Not far from the borderline resides psychedelic rock band RE/GEN. The trio from Vancouver, B.C., composed of Matt Whatley, Colton Little, and Dylan Hossack, released their self-titled album back in January, and it’s everything you can imagine. This album is kaleidoscopic, transcending you to dimensions filled with dreamy synths under a lace parasol of indie pop.
I’ve been listening to this album for a couple weeks, and I can’t find the perfect way to describe such a nice collection of tracks. There is definitely the typical psychedelic vibe that powers every song, but the approach is hidden and not so upfront. Although synthesizers are weaved within most of the songs, it’s not enough to change the genre completely.
RE/GEN begins with three tracks that shape how the rest of the album is going to follow. “Where Does The Time Go” is easygoing, setting the rock vibe, while the following pieces, “Low Tide” and “Fountain,” join to distinguish the band’s unique genre.
“Blood Moon” is a nice acoustic break in the middle to bring the album back down to a mellow, indie tone, before reaching the high of the last four songs. By adding a slower song to the middle, RE/GEN avoids a mistake that bands and artists make, putting together pieces that sound similar and never giving the listener time to relax. I really enjoyed the inclusion of “Blood Moon,” and thought it was clever on their part.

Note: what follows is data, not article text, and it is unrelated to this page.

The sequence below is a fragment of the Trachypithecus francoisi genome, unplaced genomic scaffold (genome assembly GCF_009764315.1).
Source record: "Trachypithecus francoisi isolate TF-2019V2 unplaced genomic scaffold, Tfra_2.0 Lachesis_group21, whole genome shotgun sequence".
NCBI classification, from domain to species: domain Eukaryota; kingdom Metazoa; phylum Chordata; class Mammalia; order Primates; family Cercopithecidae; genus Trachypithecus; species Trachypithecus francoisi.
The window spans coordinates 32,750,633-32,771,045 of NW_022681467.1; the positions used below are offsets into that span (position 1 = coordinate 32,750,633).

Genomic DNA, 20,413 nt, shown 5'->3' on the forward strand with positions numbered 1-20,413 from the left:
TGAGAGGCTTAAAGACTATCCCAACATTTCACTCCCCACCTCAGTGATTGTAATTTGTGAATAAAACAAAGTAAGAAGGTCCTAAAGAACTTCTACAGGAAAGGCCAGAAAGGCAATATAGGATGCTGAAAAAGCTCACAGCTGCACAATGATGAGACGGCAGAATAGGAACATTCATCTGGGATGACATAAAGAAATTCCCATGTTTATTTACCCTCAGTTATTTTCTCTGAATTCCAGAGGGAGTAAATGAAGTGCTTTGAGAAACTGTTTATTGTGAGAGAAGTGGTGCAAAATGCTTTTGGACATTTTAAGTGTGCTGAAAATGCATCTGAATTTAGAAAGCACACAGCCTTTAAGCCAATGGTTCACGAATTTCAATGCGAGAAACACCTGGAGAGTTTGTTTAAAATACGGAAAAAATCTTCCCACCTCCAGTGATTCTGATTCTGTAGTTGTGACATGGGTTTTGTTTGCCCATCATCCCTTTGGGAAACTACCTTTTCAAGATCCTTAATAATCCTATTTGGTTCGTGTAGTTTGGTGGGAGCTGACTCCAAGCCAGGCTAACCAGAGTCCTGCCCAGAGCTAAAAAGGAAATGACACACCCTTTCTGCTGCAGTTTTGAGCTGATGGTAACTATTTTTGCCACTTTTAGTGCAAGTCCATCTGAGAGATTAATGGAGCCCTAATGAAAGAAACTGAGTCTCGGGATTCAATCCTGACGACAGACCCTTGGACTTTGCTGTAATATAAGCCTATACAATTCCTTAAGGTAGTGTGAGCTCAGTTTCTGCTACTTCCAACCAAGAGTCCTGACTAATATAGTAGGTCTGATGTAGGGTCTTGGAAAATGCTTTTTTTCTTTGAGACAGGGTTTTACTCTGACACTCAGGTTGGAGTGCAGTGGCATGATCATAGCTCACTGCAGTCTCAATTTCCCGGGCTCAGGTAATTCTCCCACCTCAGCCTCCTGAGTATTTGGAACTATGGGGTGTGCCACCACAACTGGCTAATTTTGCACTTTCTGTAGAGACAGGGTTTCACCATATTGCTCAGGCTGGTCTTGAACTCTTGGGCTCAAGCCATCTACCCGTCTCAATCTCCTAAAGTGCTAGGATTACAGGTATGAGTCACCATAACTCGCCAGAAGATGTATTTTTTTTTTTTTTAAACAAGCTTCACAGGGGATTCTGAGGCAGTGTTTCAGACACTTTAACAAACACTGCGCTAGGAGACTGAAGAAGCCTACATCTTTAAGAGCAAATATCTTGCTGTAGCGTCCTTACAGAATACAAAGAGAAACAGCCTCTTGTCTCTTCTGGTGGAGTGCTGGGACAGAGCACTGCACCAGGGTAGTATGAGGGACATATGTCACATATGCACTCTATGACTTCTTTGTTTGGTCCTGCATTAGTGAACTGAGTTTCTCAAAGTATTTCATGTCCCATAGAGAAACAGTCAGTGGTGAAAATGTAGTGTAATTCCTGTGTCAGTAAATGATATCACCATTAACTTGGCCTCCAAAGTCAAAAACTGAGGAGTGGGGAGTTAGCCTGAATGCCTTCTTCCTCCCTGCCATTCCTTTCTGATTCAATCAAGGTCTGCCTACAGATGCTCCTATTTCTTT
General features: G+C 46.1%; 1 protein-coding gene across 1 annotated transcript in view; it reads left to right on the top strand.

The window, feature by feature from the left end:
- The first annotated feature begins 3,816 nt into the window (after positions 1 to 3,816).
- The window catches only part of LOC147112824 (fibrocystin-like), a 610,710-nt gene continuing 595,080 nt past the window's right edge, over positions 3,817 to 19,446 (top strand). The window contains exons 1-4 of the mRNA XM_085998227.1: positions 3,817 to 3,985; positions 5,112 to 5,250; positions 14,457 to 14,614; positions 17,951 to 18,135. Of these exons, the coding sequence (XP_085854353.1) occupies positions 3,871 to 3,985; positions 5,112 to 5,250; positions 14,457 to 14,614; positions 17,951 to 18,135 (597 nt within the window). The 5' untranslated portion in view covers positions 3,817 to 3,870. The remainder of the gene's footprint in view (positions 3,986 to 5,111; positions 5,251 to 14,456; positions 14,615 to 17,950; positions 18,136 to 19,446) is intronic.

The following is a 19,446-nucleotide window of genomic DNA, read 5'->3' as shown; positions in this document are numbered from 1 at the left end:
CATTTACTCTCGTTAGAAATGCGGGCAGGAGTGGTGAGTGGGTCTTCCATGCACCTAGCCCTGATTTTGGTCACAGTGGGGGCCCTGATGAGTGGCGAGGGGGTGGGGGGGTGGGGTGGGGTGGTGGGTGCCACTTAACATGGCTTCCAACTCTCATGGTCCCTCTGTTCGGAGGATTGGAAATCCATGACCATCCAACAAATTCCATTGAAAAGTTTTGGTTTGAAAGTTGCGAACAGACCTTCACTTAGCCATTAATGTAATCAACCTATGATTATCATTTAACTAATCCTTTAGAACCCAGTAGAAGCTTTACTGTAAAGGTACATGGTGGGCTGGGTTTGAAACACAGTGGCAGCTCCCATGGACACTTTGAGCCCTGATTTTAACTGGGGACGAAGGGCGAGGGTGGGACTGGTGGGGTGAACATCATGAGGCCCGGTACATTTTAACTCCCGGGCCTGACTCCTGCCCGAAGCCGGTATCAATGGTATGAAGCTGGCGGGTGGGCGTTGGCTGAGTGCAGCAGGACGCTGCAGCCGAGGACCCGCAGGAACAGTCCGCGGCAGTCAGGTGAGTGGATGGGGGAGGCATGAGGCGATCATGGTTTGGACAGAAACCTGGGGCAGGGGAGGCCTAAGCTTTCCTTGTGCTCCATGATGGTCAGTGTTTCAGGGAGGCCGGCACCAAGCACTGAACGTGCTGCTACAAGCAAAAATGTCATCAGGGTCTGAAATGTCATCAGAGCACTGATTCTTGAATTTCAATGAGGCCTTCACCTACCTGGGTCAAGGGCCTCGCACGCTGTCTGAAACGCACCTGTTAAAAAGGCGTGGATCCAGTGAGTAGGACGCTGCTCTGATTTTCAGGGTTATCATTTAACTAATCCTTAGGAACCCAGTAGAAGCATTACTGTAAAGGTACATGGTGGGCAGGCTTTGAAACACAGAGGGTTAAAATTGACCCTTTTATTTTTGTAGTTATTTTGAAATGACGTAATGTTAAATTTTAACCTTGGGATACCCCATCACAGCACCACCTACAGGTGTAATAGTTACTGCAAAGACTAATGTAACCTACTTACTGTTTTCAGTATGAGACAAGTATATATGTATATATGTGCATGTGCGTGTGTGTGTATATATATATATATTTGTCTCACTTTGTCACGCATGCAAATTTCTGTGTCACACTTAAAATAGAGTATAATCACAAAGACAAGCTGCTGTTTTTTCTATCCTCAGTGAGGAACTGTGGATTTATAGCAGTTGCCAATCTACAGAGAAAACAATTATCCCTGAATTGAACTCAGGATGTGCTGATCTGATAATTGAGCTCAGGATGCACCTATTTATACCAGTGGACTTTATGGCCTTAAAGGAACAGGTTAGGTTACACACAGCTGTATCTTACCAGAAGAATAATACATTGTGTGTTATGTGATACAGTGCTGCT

“Living in Static” is the perfect follow-up to the break as it starts out slow and controlled, and expands to that unique rock dynamic within the first 30 seconds. The intensity of the song stays at a constant level to the end, and works well as a transition song to bring us right back into their progressive sound. Once you listen to “Patterns,” you won’t be able to settle down. The hard guitar components control the song by ultimately determining if it’s going to speed up or slow down. To round out the album, “Walk By” is the last piece and this time, their synth rock/pop sound is fused with the acoustics, creating a mellow ending.
Not chained down by one set sound, RE/GEN has done a wonderful job by creating an individual genre that can’t be described in simple terms.
(RE/GEN is available for purchase via RE/GEN’s Bandcamp page for 4 Canadian dollars, or about 3 USD. Go to https://re-gen.bandcamp.com/ for more information. Stream the track “Patterns” below.)